Investors’ Expertise, Personality Traits And Susceptibility To Behavioral Biases In The Decision Making Process – Introduction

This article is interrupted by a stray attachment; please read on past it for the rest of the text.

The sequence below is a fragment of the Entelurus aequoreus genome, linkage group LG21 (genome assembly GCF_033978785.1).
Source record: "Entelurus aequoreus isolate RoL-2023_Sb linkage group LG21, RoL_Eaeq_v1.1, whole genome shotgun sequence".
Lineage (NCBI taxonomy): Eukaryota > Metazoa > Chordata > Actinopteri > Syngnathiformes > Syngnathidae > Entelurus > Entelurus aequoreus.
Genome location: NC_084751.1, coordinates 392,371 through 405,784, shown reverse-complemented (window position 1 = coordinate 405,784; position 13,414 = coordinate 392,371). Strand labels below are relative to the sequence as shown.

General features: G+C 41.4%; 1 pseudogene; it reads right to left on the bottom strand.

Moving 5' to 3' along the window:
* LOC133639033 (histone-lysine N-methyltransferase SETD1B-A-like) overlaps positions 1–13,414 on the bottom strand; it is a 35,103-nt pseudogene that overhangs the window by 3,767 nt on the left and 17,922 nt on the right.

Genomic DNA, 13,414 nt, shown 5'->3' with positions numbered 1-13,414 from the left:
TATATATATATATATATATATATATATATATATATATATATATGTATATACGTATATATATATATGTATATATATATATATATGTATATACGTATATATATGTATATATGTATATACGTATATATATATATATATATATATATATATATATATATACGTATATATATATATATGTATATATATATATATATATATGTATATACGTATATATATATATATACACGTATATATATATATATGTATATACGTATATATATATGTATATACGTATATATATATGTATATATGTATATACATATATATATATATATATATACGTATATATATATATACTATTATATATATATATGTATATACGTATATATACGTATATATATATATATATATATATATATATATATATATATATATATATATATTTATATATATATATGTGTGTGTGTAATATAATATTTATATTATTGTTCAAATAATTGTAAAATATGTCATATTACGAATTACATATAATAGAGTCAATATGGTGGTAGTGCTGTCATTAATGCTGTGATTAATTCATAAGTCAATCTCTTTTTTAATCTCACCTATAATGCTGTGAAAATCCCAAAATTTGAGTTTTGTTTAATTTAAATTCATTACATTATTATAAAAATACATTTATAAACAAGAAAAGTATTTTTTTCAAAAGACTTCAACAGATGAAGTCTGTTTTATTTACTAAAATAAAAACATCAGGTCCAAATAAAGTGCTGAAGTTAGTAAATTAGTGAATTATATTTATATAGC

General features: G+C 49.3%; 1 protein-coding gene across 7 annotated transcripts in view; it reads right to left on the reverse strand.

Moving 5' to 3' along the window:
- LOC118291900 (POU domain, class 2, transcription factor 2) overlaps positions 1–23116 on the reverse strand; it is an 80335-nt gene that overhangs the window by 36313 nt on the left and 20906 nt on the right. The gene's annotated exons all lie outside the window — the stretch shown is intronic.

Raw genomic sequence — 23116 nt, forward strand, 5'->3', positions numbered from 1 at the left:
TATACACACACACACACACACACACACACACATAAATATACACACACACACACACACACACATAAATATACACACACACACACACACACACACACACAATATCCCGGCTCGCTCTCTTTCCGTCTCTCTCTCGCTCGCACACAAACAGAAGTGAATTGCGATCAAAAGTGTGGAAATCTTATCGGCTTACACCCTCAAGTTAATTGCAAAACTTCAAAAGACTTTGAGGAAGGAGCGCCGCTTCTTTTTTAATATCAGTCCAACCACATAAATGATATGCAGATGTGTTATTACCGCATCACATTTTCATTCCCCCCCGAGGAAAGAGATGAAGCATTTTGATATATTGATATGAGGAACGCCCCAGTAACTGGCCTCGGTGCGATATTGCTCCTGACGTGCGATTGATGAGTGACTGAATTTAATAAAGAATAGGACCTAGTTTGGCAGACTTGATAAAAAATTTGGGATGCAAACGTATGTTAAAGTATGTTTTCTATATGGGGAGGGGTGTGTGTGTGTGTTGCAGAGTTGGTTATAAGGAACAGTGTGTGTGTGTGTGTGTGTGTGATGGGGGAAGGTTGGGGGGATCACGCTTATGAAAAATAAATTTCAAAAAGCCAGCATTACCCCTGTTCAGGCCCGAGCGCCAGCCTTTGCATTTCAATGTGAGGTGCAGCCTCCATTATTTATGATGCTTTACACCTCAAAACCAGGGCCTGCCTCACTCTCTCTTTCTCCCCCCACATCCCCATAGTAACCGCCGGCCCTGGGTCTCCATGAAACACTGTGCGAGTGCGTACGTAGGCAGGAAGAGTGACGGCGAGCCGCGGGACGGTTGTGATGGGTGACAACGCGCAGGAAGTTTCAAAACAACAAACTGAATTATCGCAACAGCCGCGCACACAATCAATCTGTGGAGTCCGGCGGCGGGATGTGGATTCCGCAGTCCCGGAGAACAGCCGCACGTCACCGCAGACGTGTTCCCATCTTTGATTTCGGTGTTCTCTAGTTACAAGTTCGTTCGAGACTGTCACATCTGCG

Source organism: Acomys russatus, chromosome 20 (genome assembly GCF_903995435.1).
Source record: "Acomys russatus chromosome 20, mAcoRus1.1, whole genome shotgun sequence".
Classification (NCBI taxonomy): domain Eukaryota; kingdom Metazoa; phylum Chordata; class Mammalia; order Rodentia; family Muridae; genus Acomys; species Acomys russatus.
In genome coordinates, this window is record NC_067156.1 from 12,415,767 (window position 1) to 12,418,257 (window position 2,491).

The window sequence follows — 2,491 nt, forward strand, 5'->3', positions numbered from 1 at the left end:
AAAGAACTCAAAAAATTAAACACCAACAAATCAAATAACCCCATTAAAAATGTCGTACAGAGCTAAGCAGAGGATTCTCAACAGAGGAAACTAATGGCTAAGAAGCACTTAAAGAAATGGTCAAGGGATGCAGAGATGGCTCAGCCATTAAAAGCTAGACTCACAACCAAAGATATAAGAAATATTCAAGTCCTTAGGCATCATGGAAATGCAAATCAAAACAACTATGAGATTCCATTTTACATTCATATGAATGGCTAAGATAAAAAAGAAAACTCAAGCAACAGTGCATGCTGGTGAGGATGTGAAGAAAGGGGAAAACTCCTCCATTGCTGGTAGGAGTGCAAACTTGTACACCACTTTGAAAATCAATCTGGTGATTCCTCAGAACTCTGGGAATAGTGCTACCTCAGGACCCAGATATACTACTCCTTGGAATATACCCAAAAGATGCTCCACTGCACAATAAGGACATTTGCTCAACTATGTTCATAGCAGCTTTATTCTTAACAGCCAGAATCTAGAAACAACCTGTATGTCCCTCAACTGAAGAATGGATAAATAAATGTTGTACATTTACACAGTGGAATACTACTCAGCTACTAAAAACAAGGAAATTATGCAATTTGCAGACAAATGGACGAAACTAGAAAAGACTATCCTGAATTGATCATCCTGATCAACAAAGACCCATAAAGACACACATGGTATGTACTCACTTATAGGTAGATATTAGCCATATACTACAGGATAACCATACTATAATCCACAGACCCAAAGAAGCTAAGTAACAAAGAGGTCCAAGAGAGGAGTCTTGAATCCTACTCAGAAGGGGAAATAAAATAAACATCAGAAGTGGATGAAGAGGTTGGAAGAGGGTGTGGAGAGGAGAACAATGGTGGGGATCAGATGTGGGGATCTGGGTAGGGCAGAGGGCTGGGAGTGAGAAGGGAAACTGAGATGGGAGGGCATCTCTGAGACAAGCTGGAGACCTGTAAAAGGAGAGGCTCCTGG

There is a vast literature dedicated to showing that neoclassical finance theory does not properly depict the real behavior of an investor in a stock market and that the investment decision-making process is greatly shaped by psychological factors, such as moods, emotions and personality traits (Akerlof & Schiller, 2009; De Bondt & Thaler, 1987; Kahneman 2012; Szyszka & Zielonka, 2007; Todd & Gigerenzer, 2003). Abundant evidence from psychological research that suggests that humans have restrained cognitive possibilities, are controlled by emotions, and succumb to mob mentality while making choices in risky and uncertain situations, drew financial behaviorists’ attention to the drawbacks of the homo economicus assumption and the hypothesis about the market’s efficiency (Fama, 1970; 1991; Markowitz, 1952; Von Neumann & Morgenstern, 1944) and the susceptibility of investors to so-called behavioral biases resulting from cognitive biases and heuristics as well as emotions (Agnew, 2006). These biases disrupt the rationality of the process of making investment decisions and contribute to inefficient market reactions to information and, as a result, to asset mispricing (Coval & Shumway, 2005; Rzeszutek & Czerwonka, 2011). Szyszka (2010) proposed the Generalized Behavioral Asset Pricing Model, which shows how asset prices can be influenced by various behavioral biases and how prices may deviate from fundamental values due to investors’ irrational behavior. The model distinguishes three behavioral variables that are linked to errors in understanding and transforming information signals, problems with representativeness and probability judgment, and unstable preferences. In this paper, we investigate three examples of behavioral phenomena that are captured by this model: the certainty effect, the sunk-cost fallacy, and mental accounting. In particular, we look at how these three important behavioral phenomena manifest among investors depending on their level of expertise and personality traits, such as impulsivity, venturesomeness, and empathy.